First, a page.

University hosts therapeutic riding program

The program works on improving life-long skills for people with disabilities, while on horseback.

Ashley Bray

Tim O’Malley is 25 years old and living with Down syndrome, among other problems. Most days, he can’t walk on his own. He breathes through a hole in his neck with the help of a tracheostomy tube. For the most part, he doesn’t like to sit up because the tube has weakened his stomach muscles.

Except when he’s horseback riding.

With the help of three volunteers on Tuesday night, O’Malley sat proudly atop his favorite horse, Babe, and waved to his brother, Dan, 27, and sister, Tina, 12, who watched from the stands.

“It really is incredible,” Dan O’Malley said.

Tim has been riding Babe for three years, as a part of a program called “We Can Ride,” hosted by the University of Minnesota’s Leatherdale Equine Center on the St. Paul campus.

The program, founded in 1982, provides therapeutic riding, driving and hippotherapy to children and adults with cognitive, behavioral or physical disabilities, Kate Nelson, barn manager for the Leatherdale location, said.

Hippotherapy is used by physical or occupational therapists who work one-on-one with a client and horse to reach traditional therapy goals without teaching specific riding skills.

The popular program, which serves more than 250 clients annually, currently has a waiting list of more than 100 individuals, according to the program’s website, which is standard for any therapeutic riding program” Nelson said. Leatherdale is one of five locations statewide.  

Each class includes three to six clients, each with volunteers to suit their needs.

In a typical hourlong class, instructors lead their clients through stretching exercises, maneuvers such as cone weaving, transitions and different gaits, said Anne Anderson, Tuesday night’s instructor.

Anderson has been a registered instructor since 1999, and was a volunteer with the program for five years before that.

“We always play a game during the class,” Anderson explained. Tuesday’s game, meant to improve social skills, got clients interacting with each other.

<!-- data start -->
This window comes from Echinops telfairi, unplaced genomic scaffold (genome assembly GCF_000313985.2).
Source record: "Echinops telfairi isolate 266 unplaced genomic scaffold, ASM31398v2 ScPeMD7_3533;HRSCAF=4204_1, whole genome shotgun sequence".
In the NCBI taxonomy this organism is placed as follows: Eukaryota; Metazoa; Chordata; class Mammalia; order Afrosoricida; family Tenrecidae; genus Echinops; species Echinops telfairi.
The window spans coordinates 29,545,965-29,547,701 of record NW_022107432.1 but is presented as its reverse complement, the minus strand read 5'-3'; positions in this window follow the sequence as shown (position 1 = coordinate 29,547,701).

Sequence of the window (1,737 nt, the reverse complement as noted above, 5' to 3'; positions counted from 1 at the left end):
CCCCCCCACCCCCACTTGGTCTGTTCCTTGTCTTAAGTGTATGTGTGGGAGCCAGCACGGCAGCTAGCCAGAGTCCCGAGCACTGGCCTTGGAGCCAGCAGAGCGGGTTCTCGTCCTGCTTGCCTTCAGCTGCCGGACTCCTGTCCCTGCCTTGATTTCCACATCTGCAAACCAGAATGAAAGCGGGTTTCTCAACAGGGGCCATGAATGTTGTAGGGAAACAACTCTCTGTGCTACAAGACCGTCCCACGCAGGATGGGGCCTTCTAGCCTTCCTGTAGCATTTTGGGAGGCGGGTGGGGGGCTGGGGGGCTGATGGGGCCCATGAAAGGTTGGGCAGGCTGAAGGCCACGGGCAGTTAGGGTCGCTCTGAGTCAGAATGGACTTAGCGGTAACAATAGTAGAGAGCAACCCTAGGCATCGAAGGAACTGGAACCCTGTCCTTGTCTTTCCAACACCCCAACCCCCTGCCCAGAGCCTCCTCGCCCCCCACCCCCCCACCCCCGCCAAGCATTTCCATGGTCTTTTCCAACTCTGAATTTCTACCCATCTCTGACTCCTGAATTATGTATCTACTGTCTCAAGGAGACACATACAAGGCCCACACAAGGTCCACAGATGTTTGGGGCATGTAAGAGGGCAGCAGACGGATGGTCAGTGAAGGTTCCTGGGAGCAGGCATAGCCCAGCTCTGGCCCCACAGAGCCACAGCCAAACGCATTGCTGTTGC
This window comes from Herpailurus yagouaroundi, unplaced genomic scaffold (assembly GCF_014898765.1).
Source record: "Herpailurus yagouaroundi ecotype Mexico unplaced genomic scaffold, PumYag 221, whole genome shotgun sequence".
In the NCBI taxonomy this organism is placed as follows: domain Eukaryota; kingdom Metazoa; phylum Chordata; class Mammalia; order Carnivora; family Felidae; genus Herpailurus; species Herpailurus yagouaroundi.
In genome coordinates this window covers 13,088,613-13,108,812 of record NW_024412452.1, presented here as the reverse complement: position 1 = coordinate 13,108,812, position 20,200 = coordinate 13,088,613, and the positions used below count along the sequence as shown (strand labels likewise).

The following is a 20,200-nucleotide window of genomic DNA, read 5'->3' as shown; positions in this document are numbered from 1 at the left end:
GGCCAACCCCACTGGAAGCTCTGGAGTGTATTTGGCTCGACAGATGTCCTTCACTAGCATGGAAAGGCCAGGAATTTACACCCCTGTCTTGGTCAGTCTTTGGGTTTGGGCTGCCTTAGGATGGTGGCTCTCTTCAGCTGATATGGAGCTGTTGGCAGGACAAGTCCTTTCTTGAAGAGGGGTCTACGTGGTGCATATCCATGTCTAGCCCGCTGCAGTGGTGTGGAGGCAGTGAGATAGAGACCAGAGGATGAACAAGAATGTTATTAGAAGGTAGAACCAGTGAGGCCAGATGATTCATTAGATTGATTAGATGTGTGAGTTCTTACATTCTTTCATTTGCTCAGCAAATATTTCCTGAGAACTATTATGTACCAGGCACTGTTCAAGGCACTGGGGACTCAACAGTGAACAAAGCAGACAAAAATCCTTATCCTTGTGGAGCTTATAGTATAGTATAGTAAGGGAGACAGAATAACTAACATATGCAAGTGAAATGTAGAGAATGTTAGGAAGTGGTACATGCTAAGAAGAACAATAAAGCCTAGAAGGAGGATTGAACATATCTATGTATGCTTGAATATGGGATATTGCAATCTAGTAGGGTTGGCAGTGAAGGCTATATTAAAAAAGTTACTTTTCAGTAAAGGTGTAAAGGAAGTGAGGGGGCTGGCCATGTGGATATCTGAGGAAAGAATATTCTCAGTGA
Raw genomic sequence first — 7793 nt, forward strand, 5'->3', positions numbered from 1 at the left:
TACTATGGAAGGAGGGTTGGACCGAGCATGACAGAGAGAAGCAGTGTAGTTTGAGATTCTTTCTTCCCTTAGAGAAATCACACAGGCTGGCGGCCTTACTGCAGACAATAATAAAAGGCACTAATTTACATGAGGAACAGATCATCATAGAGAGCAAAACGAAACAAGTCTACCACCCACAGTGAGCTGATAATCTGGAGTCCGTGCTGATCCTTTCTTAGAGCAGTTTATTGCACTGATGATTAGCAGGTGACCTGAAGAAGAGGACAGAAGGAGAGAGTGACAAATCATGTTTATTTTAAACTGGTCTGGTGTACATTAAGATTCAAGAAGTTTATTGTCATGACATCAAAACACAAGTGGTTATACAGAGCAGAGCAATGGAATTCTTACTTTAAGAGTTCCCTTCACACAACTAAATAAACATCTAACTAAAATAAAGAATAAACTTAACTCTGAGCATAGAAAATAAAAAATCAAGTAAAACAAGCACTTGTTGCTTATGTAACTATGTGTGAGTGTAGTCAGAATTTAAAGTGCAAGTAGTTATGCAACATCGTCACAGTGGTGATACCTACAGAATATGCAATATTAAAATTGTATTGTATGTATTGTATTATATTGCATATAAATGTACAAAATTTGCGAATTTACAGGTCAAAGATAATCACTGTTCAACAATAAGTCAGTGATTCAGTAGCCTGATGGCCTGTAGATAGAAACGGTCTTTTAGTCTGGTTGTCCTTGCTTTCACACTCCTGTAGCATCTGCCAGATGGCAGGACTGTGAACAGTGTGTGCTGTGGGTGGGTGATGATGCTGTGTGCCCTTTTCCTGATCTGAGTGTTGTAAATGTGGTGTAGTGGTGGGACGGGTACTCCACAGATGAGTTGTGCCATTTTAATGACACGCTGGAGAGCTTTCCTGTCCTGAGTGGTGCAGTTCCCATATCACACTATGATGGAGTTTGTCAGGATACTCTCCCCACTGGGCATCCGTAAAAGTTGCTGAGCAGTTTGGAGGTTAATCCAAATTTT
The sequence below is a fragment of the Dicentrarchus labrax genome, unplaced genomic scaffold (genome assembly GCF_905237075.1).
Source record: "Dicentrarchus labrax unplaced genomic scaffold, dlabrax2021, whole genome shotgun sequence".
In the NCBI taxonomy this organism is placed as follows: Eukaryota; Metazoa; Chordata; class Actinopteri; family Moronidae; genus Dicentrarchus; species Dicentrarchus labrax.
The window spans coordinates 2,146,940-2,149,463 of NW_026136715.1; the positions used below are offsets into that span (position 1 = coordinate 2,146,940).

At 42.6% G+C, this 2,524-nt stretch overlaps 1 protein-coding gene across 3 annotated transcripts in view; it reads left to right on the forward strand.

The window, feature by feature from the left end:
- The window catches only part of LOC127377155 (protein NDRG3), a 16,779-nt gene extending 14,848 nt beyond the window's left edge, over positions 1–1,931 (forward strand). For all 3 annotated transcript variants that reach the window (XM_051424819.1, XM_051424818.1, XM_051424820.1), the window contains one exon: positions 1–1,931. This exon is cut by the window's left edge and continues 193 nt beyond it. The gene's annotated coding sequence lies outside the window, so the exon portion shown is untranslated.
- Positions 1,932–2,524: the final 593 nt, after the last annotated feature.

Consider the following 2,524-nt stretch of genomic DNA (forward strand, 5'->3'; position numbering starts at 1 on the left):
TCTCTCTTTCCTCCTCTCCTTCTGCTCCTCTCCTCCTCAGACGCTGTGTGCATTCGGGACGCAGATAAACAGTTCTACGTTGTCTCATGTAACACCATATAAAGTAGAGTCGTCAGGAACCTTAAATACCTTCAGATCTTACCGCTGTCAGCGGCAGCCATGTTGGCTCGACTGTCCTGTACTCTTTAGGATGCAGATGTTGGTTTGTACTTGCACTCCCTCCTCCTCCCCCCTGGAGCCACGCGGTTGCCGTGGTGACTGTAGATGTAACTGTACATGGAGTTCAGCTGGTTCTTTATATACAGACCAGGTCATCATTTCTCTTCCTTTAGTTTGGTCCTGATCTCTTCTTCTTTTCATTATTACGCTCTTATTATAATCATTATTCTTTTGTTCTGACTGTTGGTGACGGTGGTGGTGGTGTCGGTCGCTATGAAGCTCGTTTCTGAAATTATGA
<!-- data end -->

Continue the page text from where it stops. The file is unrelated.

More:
In the southwest corner of the arena, Tim passed a paper heart to fellow rider Jessica Wentick — who is 23 and also lives with Down syndrome — while they both sat on their horses.

“[Jessica] loves it,” said her father Ted Wentick . “She wears her boots to work and leaves her helmet by her bed.”

While the weekly class is all about having a good time for the riders, there are specific goals set for each client decided by parents and instructors, which often include making physical improvements.

“They have goals every night,” Anderson said.

While the instructors play a major role in helping clients achieve their goals, it’s the 1,000-pound therapist that really aids the client.

“The horse is really the key,” Nelson said. “I have seen so much growth and progress with pretty much all of the clients I have worked with, and that’s not necessarily due to me or my teaching ability, as much as it is to the horses and that connections they make.”

The horses’ movements have a lot to do with helping the clients improve physically. A horse’s gait, or walk, is similar to what a human experiences while walking unaided. It helps relax spastic muscles, limber segments of the spine, improve posture and challenge balance, according to the program’s website.

Jessica’s mother, Erin Dunn, has seen first-hand the benefits the classes can provide over the six years Jessica has been with the program.

Riding has helped her balance and fine motor skills, Dunn said.

The horses that clients ride aren’t just your run-of-the-mill barnyard ornament. “It takes a very special and very specific horse to be able to be a therapy horse,” Nelson said.

The animals must be able to work with riders who aren’t necessarily able to stay balanced, or might be making a lot of noise and doing a lot with their hands and legs. “They have to be very patient.”

The horses are put through a training period before they get started with the program, during which time trainers ensure the horses can handle the extra activity going on around them.

 All of the instructors and volunteers are also trained to handle the horses, as safety is the program’s number one concern.

Nelson has been in classes when a client has had a seizure or another emergency occurs, “and the being who handles [situations like that] the best is the horse,” she said.

In many cases, it is the bond with the horses that keeps clients coming back. While volunteers and walkers work alongside clients and horses, clients steer the animals on their own as much as they can, Anderson said.

Having a bond with their horses allows the rider to work as a team with that horse, but also to see exactly what the results of their actions are, Nelson said.

Whether it’s the instructor or the animal, the program keeps clients coming back for more.

“From the time Tim got home from his work program, he’s been signing, ‘horse,’ Dan O’Malley said. “He just lights up when he gets on her.”  

The same is true for Jessica. “I always love my horse,” she said.